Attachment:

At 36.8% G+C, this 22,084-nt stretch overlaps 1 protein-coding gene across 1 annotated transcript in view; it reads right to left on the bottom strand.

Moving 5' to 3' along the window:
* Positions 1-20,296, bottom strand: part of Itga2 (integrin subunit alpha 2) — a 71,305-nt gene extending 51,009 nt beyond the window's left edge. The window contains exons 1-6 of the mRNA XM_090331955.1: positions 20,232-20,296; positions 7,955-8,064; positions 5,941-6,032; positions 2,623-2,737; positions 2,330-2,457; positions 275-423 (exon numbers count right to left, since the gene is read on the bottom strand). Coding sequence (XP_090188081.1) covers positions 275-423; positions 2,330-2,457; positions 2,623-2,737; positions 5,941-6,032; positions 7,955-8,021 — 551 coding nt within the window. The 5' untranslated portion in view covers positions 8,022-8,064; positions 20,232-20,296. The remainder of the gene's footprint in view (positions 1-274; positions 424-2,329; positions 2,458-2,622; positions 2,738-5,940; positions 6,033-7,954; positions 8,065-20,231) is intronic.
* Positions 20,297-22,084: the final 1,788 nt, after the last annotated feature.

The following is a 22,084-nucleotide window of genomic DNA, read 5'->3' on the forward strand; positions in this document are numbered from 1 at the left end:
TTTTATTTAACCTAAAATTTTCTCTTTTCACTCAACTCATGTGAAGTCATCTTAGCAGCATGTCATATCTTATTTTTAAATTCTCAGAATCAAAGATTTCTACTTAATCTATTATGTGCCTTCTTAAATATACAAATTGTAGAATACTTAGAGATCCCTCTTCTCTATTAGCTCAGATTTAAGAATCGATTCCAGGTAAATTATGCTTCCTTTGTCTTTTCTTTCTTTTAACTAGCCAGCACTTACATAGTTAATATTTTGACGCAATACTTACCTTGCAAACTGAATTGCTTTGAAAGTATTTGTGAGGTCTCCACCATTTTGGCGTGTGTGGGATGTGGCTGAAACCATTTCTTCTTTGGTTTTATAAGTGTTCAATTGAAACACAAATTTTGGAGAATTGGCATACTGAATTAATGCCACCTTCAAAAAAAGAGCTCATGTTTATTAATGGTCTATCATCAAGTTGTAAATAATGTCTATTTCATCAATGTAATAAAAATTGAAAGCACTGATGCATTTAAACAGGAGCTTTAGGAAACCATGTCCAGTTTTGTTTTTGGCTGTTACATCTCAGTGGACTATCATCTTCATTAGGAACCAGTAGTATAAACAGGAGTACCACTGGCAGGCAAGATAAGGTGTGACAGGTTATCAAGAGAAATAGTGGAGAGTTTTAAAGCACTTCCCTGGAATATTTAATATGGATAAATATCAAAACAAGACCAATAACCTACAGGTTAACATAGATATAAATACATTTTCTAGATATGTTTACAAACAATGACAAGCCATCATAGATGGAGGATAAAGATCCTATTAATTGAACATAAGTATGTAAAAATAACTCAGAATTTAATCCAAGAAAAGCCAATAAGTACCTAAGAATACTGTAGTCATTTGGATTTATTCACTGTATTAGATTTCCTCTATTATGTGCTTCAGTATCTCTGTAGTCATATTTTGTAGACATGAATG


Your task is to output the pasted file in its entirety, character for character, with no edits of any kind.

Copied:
At 36.8% G+C, this 22,084-nt stretch overlaps 1 protein-coding gene across 1 annotated transcript in view; it reads right to left on the bottom strand.

Moving 5' to 3' along the window:
* Positions 1-20,296, bottom strand: part of Itga2 (integrin subunit alpha 2) — a 71,305-nt gene extending 51,009 nt beyond the window's left edge. The window contains exons 1-6 of the mRNA XM_090331955.1: positions 20,232-20,296; positions 7,955-8,064; positions 5,941-6,032; positions 2,623-2,737; positions 2,330-2,457; positions 275-423 (exon numbers count right to left, since the gene is read on the bottom strand). Coding sequence (XP_090188081.1) covers positions 275-423; positions 2,330-2,457; positions 2,623-2,737; positions 5,941-6,032; positions 7,955-8,021 — 551 coding nt within the window. The 5' untranslated portion in view covers positions 8,022-8,064; positions 20,232-20,296. The remainder of the gene's footprint in view (positions 1-274; positions 424-2,329; positions 2,458-2,622; positions 2,738-5,940; positions 6,033-7,954; positions 8,065-20,231) is intronic.
* Positions 20,297-22,084: the final 1,788 nt, after the last annotated feature.

The following is a 22,084-nucleotide window of genomic DNA, read 5'->3' on the forward strand; positions in this document are numbered from 1 at the left end:
TTTTATTTAACCTAAAATTTTCTCTTTTCACTCAACTCATGTGAAGTCATCTTAGCAGCATGTCATATCTTATTTTTAAATTCTCAGAATCAAAGATTTCTACTTAATCTATTATGTGCCTTCTTAAATATACAAATTGTAGAATACTTAGAGATCCCTCTTCTCTATTAGCTCAGATTTAAGAATCGATTCCAGGTAAATTATGCTTCCTTTGTCTTTTCTTTCTTTTAACTAGCCAGCACTTACATAGTTAATATTTTGACGCAATACTTACCTTGCAAACTGAATTGCTTTGAAAGTATTTGTGAGGTCTCCACCATTTTGGCGTGTGTGGGATGTGGCTGAAACCATTTCTTCTTTGGTTTTATAAGTGTTCAATTGAAACACAAATTTTGGAGAATTGGCATACTGAATTAATGCCACCTTCAAAAAAAGAGCTCATGTTTATTAATGGTCTATCATCAAGTTGTAAATAATGTCTATTTCATCAATGTAATAAAAATTGAAAGCACTGATGCATTTAAACAGGAGCTTTAGGAAACCATGTCCAGTTTTGTTTTTGGCTGTTACATCTCAGTGGACTATCATCTTCATTAGGAACCAGTAGTATAAACAGGAGTACCACTGGCAGGCAAGATAAGGTGTGACAGGTTATCAAGAGAAATAGTGGAGAGTTTTAAAGCACTTCCCTGGAATATTTAATATGGATAAATATCAAAACAAGACCAATAACCTACAGGTTAACATAGATATAAATACATTTTCTAGATATGTTTACAAACAATGACAAGCCATCATAGATGGAGGATAAAGATCCTATTAATTGAACATAAGTATGTAAAAATAACTCAGAATTTAATCCAAGAAAAGCCAATAAGTACCTAAGAATACTGTAGTCATTTGGATTTATTCACTGTATTAGATTTCCTCTATTATGTGCTTCAGTATCTCTGTAGTCATATTTTGTAGACATGAATG